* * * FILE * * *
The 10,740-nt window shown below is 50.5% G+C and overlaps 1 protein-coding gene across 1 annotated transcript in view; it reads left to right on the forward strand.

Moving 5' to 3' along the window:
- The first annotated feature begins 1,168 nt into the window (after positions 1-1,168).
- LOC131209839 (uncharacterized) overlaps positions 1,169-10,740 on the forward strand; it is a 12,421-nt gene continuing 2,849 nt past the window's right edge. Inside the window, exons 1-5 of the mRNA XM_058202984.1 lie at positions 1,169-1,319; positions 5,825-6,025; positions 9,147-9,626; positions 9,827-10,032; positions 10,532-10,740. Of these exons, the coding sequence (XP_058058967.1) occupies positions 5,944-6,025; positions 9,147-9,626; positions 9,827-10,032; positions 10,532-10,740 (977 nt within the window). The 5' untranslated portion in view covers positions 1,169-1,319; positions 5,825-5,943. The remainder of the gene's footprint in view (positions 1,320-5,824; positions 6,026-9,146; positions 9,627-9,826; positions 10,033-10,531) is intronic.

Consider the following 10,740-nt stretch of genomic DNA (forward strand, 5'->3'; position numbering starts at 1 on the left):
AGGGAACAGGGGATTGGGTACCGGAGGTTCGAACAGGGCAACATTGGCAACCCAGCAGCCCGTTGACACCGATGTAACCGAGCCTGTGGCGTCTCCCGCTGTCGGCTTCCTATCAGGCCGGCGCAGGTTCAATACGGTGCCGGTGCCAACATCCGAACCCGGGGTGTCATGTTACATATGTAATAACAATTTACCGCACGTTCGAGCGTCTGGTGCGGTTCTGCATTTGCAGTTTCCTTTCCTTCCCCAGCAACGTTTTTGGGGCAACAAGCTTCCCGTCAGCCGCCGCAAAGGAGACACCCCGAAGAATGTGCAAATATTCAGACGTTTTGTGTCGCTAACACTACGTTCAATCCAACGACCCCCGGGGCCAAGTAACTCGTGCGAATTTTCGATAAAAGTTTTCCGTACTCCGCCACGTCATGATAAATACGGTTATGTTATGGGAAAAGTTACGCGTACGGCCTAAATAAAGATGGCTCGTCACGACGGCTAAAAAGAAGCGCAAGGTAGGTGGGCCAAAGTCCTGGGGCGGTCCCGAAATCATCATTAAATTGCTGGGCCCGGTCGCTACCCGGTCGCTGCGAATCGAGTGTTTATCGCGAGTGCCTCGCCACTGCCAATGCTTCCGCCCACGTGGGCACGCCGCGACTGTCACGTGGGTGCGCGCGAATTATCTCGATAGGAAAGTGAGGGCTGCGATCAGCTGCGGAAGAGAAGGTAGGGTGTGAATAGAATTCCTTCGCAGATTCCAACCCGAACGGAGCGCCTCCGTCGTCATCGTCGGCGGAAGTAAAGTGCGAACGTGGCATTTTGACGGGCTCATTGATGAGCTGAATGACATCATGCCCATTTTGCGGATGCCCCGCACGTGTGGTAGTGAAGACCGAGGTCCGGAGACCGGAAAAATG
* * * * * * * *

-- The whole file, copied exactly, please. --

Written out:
The 10,740-nt window shown below is 50.5% G+C and overlaps 1 protein-coding gene across 1 annotated transcript in view; it reads left to right on the forward strand.

Moving 5' to 3' along the window:
- The first annotated feature begins 1,168 nt into the window (after positions 1-1,168).
- LOC131209839 (uncharacterized) overlaps positions 1,169-10,740 on the forward strand; it is a 12,421-nt gene continuing 2,849 nt past the window's right edge. Inside the window, exons 1-5 of the mRNA XM_058202984.1 lie at positions 1,169-1,319; positions 5,825-6,025; positions 9,147-9,626; positions 9,827-10,032; positions 10,532-10,740. Of these exons, the coding sequence (XP_058058967.1) occupies positions 5,944-6,025; positions 9,147-9,626; positions 9,827-10,032; positions 10,532-10,740 (977 nt within the window). The 5' untranslated portion in view covers positions 1,169-1,319; positions 5,825-5,943. The remainder of the gene's footprint in view (positions 1,320-5,824; positions 6,026-9,146; positions 9,627-9,826; positions 10,033-10,531) is intronic.

Consider the following 10,740-nt stretch of genomic DNA (forward strand, 5'->3'; position numbering starts at 1 on the left):
AGGGAACAGGGGATTGGGTACCGGAGGTTCGAACAGGGCAACATTGGCAACCCAGCAGCCCGTTGACACCGATGTAACCGAGCCTGTGGCGTCTCCCGCTGTCGGCTTCCTATCAGGCCGGCGCAGGTTCAATACGGTGCCGGTGCCAACATCCGAACCCGGGGTGTCATGTTACATATGTAATAACAATTTACCGCACGTTCGAGCGTCTGGTGCGGTTCTGCATTTGCAGTTTCCTTTCCTTCCCCAGCAACGTTTTTGGGGCAACAAGCTTCCCGTCAGCCGCCGCAAAGGAGACACCCCGAAGAATGTGCAAATATTCAGACGTTTTGTGTCGCTAACACTACGTTCAATCCAACGACCCCCGGGGCCAAGTAACTCGTGCGAATTTTCGATAAAAGTTTTCCGTACTCCGCCACGTCATGATAAATACGGTTATGTTATGGGAAAAGTTACGCGTACGGCCTAAATAAAGATGGCTCGTCACGACGGCTAAAAAGAAGCGCAAGGTAGGTGGGCCAAAGTCCTGGGGCGGTCCCGAAATCATCATTAAATTGCTGGGCCCGGTCGCTACCCGGTCGCTGCGAATCGAGTGTTTATCGCGAGTGCCTCGCCACTGCCAATGCTTCCGCCCACGTGGGCACGCCGCGACTGTCACGTGGGTGCGCGCGAATTATCTCGATAGGAAAGTGAGGGCTGCGATCAGCTGCGGAAGAGAAGGTAGGGTGTGAATAGAATTCCTTCGCAGATTCCAACCCGAACGGAGCGCCTCCGTCGTCATCGTCGGCGGAAGTAAAGTGCGAACGTGGCATTTTGACGGGCTCATTGATGAGCTGAATGACATCATGCCCATTTTGCGGATGCCCCGCACGTGTGGTAGTGAAGACCGAGGTCCGGAGACCGGAAAAATG